The only good news for the banks from SIGTARP was that it avoided opining on the subject of “Zombie Homes”. This is presumably a place that it is not in the interest of Government to go to at this time; however it has this ace up its sleeve to be played on the slackers in the banking system.
There was also a signal that Treasury itself is quickly moving to catch up with the new agenda; and cover its tracks in the process. The latest Financial Stability Oversight Council Report[iii] signalled that Treasury was quietly trying to address the issue of dubious practice by mortgage service companies that was allowing the “Zombie Homes” to have life after death.
“The Council recommends that FHFA, HUD, CFPB, and other agencies as necessary develop comprehensive mortgage servicing standards that require consistent and transparent processes for consumers and promote efficient alternatives to foreclosure as appropriate. In addition the Council recommends continued efforts to implement compensation structures that align the incentives of mortgage servicing with those of borrowers and other participants in the mortgage markets[iv].”
Reading this nuanced report, one gets the sense that it’s game over for the mortgage servicers, the banks and the “Zombie Homes”; however it also seems that Treasury wishes to bury this issue quietly before the potential fraud and malpractice gets uncovered. If this issue is not handled with care, it is going to blow up with nasty market and economic consequences.
The latest SIGTARP report signals that the Federal Government and the Federal Reserve are just about to apply the big stick to the banks. They are also about to apply an even bigger financial stick to the mortgage and housing markets. If the banks are lucky, they will have transferred a lot of the risk to the Taxpayer before the stick is applied. If they are unlucky, this big stick will come during another housing crisis, in which there are no Taxpayer funded bailouts for them. The problem is that the banks are now in a hurry to get away from Government and the Fed. As a consequence, they have cranked up the foreclosure process; and in doing so, they have accelerated the upward slope of the 2005 and 2009 Vintage default profiles to become systemic threats. The banks are therefore driving the next crisis closer faster, just as the Federal Government and the Fed are trying to postpone it. Government and the Fed need to jump in quickly, before some of the banks have the great idea of going the other way and getting the “Big Short” on again.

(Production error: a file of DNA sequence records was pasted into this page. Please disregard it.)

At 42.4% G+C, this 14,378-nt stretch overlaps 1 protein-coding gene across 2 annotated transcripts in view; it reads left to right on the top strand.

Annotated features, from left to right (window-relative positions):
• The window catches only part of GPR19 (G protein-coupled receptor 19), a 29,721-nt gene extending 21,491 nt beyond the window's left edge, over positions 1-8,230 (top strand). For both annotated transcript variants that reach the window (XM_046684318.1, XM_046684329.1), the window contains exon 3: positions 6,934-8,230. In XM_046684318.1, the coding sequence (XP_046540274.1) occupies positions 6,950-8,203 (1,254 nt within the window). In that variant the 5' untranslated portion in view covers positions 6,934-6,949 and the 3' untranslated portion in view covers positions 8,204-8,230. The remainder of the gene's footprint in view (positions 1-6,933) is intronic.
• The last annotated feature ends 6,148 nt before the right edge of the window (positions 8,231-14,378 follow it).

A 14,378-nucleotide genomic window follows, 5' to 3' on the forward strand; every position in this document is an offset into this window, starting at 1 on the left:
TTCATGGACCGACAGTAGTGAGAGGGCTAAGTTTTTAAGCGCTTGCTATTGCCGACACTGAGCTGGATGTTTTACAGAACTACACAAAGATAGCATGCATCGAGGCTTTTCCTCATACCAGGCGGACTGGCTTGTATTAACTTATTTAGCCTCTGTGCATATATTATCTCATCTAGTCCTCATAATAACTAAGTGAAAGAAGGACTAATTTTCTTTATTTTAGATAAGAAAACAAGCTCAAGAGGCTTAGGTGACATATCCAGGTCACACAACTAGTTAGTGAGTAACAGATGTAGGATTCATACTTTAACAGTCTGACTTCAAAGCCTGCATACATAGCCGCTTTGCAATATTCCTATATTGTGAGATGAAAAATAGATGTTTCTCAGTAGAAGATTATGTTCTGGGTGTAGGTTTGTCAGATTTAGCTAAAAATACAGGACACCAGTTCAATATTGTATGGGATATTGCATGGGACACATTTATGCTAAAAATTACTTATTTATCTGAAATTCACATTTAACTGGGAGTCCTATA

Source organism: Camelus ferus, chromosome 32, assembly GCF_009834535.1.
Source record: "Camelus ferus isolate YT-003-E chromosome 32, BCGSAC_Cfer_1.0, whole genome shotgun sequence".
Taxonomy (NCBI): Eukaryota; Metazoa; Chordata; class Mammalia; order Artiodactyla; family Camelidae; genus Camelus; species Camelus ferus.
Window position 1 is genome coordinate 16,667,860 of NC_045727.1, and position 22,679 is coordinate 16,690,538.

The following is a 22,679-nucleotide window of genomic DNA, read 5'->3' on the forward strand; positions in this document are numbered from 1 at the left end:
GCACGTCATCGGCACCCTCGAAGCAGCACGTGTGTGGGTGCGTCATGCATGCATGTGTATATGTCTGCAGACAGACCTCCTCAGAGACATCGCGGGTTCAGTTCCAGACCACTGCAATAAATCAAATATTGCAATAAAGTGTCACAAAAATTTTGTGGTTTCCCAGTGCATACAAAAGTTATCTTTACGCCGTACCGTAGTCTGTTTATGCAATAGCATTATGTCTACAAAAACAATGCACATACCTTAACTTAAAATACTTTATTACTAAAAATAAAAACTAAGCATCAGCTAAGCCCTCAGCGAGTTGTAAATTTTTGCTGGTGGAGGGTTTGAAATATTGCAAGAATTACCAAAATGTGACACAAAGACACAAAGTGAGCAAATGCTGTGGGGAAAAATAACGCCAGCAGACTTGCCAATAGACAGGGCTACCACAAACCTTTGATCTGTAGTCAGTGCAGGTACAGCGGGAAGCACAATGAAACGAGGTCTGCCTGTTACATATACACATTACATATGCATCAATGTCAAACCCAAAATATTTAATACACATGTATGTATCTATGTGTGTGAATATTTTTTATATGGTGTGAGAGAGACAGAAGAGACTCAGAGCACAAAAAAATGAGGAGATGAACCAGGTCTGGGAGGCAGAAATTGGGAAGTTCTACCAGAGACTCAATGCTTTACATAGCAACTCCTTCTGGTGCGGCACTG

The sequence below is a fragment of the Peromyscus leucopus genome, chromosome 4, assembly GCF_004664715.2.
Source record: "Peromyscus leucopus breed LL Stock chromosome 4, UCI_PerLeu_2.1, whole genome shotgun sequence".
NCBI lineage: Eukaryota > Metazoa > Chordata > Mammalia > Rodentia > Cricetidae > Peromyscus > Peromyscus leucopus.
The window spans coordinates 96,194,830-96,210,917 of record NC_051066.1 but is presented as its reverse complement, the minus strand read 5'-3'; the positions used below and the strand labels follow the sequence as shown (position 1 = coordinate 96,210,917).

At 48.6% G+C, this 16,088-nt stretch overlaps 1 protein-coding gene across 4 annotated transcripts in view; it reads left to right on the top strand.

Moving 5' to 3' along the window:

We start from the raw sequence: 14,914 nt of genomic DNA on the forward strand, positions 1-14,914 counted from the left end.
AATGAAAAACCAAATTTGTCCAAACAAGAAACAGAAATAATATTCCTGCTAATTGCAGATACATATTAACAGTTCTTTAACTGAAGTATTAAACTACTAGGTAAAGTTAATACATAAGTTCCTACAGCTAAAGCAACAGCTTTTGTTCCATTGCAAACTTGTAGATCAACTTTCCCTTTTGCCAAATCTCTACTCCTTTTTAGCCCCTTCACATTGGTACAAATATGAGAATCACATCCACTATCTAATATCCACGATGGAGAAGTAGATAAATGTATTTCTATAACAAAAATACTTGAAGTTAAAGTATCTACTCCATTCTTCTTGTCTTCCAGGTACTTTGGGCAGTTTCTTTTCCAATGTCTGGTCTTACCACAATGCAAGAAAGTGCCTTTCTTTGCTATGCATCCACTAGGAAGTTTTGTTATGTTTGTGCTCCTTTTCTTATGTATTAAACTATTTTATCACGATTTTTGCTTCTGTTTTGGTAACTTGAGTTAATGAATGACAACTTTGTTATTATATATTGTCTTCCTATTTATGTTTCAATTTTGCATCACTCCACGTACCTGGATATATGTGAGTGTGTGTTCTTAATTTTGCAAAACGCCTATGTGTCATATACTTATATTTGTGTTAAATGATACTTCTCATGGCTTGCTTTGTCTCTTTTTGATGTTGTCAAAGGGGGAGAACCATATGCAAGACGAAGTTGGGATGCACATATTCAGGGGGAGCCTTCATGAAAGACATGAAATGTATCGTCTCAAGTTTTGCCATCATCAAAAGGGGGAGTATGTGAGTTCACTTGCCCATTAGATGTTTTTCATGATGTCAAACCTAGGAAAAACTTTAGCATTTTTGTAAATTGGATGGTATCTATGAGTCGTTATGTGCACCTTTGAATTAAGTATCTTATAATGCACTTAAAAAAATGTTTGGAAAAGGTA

The lawmakers are doing their best to keep the bubble inflated. In the most recent lobbying efforts, at the Housing Ways and Means Committee[v], industry insiders put forward the case to continue the provision of fiscal incentives to housing; through the application of interest and tax deductions. With a surprisingly stronger budget picture, combined with a visibly slowing economy, these invitations to treat are likely to be well received.